In October 2017, Lord Naseby, after scrutinizing the diplomatic dispatches sent by Lt. Colonel Gash, the Defense Adviser in the British High Commission in Colombo, on the situation existent during the last stages of Eelam War IV, made a significant statement in the British Parliament that action may be taken to remove allegation of war crimes against Sri Lanka.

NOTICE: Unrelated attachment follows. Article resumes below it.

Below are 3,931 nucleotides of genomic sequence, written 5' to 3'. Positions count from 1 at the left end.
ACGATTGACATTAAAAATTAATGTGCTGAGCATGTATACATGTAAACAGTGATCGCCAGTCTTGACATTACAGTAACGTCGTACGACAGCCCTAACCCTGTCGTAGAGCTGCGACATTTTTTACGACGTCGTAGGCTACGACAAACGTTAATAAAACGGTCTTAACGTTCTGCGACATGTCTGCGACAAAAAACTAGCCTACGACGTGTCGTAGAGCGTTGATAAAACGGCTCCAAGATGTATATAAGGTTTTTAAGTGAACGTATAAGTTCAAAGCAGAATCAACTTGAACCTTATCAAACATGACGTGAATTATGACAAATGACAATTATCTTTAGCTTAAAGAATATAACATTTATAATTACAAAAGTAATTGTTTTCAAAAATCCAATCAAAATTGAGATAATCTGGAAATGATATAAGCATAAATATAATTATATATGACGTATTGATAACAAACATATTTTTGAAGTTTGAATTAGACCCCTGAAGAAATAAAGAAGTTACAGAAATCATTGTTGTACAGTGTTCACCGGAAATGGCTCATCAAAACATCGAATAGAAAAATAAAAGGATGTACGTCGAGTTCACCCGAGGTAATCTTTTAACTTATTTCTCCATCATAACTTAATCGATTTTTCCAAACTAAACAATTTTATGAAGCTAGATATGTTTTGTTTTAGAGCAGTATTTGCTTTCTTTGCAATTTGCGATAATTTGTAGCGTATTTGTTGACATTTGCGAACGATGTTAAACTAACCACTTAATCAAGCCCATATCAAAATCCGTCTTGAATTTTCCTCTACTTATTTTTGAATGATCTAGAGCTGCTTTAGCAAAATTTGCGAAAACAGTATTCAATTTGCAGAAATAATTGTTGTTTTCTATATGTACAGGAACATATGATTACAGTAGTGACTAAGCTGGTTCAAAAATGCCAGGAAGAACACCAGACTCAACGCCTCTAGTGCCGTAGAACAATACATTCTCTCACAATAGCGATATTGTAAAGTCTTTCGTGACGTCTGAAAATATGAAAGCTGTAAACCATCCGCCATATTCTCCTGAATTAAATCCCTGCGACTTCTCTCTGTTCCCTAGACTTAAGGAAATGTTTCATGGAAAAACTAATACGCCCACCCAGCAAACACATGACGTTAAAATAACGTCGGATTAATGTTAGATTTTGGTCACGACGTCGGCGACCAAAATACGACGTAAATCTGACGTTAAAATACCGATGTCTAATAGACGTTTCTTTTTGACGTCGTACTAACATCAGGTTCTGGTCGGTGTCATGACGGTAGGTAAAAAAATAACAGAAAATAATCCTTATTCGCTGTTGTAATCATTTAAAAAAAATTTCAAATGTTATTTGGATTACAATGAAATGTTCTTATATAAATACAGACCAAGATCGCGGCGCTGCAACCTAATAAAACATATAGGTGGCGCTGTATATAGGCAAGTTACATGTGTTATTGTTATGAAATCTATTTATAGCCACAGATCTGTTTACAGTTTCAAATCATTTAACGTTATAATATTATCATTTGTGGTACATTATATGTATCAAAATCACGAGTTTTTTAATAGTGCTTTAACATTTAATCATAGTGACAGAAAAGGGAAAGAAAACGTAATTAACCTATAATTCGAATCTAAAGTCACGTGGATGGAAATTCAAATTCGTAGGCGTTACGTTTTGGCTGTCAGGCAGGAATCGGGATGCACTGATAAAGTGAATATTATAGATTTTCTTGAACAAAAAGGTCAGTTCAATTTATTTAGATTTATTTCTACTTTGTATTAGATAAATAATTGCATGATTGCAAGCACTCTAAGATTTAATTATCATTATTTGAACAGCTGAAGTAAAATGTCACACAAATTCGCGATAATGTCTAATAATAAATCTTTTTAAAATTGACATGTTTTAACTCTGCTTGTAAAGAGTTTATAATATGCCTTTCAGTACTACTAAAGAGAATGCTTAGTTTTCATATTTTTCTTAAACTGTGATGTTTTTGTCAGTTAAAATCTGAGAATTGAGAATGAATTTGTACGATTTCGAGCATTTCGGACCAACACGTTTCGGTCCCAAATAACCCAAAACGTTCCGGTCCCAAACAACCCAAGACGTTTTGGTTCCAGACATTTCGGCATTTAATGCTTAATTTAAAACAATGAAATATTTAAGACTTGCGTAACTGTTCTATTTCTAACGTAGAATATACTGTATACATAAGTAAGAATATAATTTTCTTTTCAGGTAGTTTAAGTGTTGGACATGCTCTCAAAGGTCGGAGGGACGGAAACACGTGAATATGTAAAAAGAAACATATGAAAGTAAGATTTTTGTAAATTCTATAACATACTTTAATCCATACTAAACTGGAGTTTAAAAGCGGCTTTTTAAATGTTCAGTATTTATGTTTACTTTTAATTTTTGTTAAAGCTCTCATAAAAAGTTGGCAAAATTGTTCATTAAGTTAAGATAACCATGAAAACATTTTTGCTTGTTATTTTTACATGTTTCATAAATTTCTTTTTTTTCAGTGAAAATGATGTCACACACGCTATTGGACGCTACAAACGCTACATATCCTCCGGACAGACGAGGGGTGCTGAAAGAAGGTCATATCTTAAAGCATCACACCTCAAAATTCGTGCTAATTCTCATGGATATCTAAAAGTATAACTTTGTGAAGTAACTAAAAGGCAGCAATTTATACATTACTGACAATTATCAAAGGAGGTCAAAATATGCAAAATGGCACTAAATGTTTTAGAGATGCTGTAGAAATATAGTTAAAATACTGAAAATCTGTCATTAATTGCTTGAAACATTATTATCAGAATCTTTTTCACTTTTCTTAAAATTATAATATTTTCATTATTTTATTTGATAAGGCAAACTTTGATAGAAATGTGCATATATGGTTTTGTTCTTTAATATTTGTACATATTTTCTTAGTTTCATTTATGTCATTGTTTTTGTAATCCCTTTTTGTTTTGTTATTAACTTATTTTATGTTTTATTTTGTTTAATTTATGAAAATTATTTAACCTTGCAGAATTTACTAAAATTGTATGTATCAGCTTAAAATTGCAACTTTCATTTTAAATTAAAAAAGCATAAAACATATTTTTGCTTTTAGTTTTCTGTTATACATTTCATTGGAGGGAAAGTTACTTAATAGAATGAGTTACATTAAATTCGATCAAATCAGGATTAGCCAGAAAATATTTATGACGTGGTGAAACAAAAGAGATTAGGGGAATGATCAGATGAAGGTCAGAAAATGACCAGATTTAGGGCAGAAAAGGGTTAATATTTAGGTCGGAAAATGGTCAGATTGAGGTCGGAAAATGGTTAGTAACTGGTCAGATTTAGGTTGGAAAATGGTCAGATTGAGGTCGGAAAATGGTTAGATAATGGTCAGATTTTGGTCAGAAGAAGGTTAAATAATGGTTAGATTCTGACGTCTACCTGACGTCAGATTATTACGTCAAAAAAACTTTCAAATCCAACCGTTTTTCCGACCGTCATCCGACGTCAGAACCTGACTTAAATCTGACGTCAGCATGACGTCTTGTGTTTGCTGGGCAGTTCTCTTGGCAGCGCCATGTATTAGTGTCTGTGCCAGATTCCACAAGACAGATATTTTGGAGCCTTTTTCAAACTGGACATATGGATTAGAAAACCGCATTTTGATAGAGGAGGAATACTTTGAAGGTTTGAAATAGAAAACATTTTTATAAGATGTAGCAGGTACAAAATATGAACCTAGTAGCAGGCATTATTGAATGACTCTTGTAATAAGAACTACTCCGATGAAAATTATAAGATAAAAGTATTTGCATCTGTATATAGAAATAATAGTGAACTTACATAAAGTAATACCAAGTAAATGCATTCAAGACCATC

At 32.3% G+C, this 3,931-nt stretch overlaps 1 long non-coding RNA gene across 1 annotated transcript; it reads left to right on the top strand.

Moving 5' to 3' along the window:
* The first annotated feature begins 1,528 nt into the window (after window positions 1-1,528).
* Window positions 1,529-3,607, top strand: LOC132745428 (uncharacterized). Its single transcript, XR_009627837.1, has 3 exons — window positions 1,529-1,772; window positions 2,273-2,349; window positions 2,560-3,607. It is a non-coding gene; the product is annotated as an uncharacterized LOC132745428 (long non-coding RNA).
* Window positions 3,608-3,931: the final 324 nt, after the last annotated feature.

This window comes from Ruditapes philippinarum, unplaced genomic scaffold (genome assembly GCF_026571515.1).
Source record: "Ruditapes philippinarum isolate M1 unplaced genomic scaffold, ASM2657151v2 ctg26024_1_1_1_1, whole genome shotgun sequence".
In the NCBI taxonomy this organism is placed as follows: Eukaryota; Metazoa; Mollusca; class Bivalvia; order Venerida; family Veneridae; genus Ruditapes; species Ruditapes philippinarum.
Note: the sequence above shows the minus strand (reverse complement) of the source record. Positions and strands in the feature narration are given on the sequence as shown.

The rescue of civilians (taken hostage by LTTE for forcible use as human shields, forced labour, ill trained military auxiliaries and child soldiers ) took place at a location of Prabhakaran’s choosing – a narrow strip of land lying between the Nanthikadal Lagoon and the Indian Ocean beginning at Puthumaathalan to the north, and running through Ambalavanpokkanai and Valayanmadam and down to Vellamullivaikkal to the south. This was the final location to which LTTE brought the Tamil civilians as hostages. The northern and southern borders of this strip of land were very narrow making it difficult for civilians to escape the LTTE guards. The Government lines to the west were separated by the Nanthikadal Lagoon. The Indian Ocean was to the east, opening a potential escape route for the LTTE leadership. But for the ‘Tamil civilian human shields’ caught in the LTTE nutcracker it was a veritable open prison camp, where death stalked for anyone who dared to escape.